Recovery to prerecession levels

On June 22, Federal Reserve Board Chairman Ben Bernanke said U.S. economic growth is "continuing at a moderate pace, though somewhat more slowly" than previously anticipated, according to Bloomberg.

Of course, not all cities are created equal, according to data and analysis from the Brookings Institution's quarterly review of economic indicators of metropolitan areas across the country.

Anchored by large research institutions, military bases, and other stable employers, some metro areas, from Boston to Columbus to El Paso, have shown more resilience to the downturn than others. There is no suggestion that any area has been exempt from the social ills that resulted from the downturn. Unemployment remains in double digits around much of the country, with the Fresno (Calif.) area showing more than 18 percent unemployment in March. The top areas in this survey are down around 5 percent or 6 percent, with Honolulu showing the lowest unemployment.

The economic picture, even within states, can vary drastically. The major indicators—employment, gross metro product, and housing prices—show that some cities have fared better during two years of expansion by the world's largest economy.

Read on to see which U.S. metros have recovered to their prerecession levels.

The Brookings Institution ranked the 100 largest metros by averaging the rankings for four key indicators: employment change, unemployment change, gross metropolitan product, and home price change. Employment was measured by the change from the peak quarter for each metro to the first quarter of 2011. The peak was the quarter in which the metro area had the most jobs during the past five years. The unemployment rate was measured from March 2008 to March 2011. Gross metropolitan product was measured from the peak quarter to the first quarter of 2011. And the ranking of home prices compared the first quarter of 2011 with the previous quarter. The employment data were provided by Moody's Economy.com, the unemployment data were collected from the U.S. Bureau of Labor Statistics, and the home price index came from the Federal Housing Finance Agency.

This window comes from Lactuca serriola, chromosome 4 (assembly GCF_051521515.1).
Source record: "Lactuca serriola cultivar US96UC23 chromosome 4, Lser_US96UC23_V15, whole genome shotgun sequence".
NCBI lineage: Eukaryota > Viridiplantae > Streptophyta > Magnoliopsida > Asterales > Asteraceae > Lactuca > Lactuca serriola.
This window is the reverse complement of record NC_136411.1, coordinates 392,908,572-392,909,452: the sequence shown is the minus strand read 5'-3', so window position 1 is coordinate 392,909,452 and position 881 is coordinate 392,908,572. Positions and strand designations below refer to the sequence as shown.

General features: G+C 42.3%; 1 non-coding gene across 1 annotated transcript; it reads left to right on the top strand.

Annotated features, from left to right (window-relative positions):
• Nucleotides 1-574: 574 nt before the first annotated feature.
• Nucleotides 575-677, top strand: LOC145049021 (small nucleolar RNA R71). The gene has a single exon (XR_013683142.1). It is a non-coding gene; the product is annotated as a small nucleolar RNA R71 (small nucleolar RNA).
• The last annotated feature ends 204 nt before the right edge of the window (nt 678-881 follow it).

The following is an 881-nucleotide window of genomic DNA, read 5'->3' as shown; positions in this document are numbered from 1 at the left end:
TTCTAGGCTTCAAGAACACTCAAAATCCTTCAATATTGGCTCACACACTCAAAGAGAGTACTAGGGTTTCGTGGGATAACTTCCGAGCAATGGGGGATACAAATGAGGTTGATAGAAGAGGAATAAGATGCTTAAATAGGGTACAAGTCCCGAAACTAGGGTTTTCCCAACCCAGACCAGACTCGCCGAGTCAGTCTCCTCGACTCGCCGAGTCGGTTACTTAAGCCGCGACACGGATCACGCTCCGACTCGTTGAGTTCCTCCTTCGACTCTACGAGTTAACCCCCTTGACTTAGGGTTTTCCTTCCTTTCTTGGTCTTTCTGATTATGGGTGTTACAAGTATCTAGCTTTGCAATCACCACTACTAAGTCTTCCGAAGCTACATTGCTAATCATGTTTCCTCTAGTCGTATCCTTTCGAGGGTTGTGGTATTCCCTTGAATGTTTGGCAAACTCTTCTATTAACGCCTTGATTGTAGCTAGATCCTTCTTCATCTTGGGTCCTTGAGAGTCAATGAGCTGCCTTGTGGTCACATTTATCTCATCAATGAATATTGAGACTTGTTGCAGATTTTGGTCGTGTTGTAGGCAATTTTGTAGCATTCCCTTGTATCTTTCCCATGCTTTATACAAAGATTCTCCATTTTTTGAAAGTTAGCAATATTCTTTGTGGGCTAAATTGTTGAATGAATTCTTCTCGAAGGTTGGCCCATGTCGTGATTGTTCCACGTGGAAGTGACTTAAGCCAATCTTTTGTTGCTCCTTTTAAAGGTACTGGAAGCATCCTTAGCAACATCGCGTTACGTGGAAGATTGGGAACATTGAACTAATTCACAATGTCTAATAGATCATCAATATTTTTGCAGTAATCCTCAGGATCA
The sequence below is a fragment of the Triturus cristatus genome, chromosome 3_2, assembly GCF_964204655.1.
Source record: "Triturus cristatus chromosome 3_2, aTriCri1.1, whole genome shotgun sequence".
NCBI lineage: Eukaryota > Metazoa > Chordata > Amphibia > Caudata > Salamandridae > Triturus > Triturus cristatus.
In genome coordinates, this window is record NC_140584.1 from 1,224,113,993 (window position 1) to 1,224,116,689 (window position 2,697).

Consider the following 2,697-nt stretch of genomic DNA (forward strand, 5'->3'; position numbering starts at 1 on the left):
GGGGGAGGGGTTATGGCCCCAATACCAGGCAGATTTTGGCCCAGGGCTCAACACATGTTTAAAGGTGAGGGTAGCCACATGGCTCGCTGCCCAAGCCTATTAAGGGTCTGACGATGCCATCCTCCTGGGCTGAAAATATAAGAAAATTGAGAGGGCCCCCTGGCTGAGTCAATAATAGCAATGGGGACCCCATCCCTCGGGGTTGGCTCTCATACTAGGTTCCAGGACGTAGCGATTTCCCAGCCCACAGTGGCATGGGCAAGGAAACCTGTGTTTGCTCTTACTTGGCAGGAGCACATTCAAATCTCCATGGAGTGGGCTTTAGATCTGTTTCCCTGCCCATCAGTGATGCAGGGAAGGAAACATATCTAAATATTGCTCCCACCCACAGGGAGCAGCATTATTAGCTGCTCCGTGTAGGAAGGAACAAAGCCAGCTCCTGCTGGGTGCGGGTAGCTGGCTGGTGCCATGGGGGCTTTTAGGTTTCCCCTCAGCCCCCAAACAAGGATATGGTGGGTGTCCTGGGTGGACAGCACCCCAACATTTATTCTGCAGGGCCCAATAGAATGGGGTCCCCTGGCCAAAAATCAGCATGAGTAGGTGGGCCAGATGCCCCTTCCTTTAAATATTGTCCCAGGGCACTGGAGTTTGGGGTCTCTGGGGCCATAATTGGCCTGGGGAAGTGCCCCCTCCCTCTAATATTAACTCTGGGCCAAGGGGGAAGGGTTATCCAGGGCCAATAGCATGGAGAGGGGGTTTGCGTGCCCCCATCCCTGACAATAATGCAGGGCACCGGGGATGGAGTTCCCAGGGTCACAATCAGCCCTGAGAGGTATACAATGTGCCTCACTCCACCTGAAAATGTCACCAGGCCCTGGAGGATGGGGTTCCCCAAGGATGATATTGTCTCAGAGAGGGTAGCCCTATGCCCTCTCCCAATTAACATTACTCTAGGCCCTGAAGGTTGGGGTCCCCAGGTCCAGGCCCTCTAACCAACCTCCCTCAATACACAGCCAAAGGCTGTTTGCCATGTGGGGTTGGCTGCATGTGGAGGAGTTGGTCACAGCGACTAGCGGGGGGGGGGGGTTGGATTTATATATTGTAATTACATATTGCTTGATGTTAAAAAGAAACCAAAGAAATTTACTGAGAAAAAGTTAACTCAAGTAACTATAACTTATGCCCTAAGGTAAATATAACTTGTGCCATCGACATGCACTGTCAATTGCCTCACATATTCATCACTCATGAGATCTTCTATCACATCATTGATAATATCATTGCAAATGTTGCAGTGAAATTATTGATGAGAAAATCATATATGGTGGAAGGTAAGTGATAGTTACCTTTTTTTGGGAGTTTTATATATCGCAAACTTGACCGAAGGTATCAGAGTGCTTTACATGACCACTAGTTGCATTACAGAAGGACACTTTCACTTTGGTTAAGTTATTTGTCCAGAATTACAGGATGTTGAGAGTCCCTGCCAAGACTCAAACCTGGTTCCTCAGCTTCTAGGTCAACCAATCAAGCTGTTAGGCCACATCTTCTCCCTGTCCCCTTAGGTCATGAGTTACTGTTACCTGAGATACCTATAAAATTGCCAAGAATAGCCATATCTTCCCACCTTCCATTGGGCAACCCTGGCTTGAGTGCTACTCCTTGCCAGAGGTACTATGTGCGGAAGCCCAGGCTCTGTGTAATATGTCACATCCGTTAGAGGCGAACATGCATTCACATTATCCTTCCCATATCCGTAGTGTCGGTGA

Source: The Brookings Institution's MetroMonitor
 
blog comments powered by Disqus